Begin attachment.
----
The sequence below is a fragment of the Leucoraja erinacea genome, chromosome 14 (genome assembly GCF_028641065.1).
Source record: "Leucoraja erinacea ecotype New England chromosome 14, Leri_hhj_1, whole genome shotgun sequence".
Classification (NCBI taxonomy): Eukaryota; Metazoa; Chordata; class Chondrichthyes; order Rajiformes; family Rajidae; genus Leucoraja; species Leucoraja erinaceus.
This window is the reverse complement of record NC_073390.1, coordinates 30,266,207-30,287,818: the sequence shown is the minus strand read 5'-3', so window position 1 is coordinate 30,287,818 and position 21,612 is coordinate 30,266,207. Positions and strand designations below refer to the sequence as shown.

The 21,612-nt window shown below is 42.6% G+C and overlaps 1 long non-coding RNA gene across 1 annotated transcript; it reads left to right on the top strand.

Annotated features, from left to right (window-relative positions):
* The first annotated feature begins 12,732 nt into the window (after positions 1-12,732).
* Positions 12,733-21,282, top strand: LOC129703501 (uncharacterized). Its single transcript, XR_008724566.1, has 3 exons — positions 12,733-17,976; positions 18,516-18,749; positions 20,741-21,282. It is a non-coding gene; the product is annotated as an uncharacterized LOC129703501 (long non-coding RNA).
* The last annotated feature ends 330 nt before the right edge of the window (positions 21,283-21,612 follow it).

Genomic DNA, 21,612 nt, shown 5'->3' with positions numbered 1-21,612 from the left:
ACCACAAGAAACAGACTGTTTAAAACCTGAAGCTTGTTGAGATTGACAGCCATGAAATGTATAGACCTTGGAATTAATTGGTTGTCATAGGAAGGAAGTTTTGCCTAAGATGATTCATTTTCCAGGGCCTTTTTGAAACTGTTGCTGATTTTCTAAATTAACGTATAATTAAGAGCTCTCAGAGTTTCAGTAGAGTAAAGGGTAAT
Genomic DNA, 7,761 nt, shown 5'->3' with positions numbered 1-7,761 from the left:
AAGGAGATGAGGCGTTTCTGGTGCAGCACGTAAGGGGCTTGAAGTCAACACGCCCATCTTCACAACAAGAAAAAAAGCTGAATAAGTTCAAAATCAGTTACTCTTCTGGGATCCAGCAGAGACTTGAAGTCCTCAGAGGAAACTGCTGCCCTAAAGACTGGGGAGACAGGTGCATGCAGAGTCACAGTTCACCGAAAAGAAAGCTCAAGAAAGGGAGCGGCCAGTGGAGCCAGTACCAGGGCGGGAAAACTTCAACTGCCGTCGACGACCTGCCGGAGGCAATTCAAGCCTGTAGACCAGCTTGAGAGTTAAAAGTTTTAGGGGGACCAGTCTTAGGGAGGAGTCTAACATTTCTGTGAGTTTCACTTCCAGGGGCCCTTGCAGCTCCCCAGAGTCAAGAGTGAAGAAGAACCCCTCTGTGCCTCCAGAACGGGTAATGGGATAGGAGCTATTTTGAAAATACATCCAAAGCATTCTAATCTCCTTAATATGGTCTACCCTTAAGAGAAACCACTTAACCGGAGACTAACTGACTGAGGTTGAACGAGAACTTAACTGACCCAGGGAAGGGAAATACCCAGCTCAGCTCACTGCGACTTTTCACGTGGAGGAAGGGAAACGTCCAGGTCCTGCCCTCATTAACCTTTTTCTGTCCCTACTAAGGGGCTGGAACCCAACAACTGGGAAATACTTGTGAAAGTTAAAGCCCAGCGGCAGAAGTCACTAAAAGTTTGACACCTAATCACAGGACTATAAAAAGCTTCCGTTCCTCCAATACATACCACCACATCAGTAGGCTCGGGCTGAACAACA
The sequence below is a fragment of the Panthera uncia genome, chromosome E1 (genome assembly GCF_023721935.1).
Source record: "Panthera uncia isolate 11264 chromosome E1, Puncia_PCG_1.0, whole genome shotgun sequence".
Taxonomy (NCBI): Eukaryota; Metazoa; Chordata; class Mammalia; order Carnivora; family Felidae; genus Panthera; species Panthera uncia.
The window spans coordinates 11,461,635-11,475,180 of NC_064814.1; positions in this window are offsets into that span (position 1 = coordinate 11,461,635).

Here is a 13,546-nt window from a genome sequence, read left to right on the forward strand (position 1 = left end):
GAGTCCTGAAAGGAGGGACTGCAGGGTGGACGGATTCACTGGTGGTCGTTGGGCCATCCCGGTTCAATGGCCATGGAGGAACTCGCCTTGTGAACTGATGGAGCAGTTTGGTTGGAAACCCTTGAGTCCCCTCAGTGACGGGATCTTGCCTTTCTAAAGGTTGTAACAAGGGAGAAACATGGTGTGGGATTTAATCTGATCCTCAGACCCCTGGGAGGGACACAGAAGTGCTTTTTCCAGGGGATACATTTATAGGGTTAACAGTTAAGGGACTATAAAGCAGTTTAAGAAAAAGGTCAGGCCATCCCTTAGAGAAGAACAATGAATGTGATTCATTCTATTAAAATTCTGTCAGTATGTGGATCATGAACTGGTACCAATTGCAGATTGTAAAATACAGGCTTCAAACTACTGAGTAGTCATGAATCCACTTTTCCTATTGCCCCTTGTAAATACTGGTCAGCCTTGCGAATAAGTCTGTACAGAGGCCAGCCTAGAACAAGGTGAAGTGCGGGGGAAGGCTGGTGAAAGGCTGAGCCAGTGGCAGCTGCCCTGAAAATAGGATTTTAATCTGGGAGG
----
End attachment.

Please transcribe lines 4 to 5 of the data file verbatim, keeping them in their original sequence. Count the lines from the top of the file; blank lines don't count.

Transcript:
This window is the reverse complement of record NC_073390.1, coordinates 30,266,207-30,287,818: the sequence shown is the minus strand read 5'-3', so window position 1 is coordinate 30,287,818 and position 21,612 is coordinate 30,266,207. Positions and strand designations below refer to the sequence as shown.

The 21,612-nt window shown below is 42.6% G+C and overlaps 1 long non-coding RNA gene across 1 annotated transcript; it reads left to right on the top strand.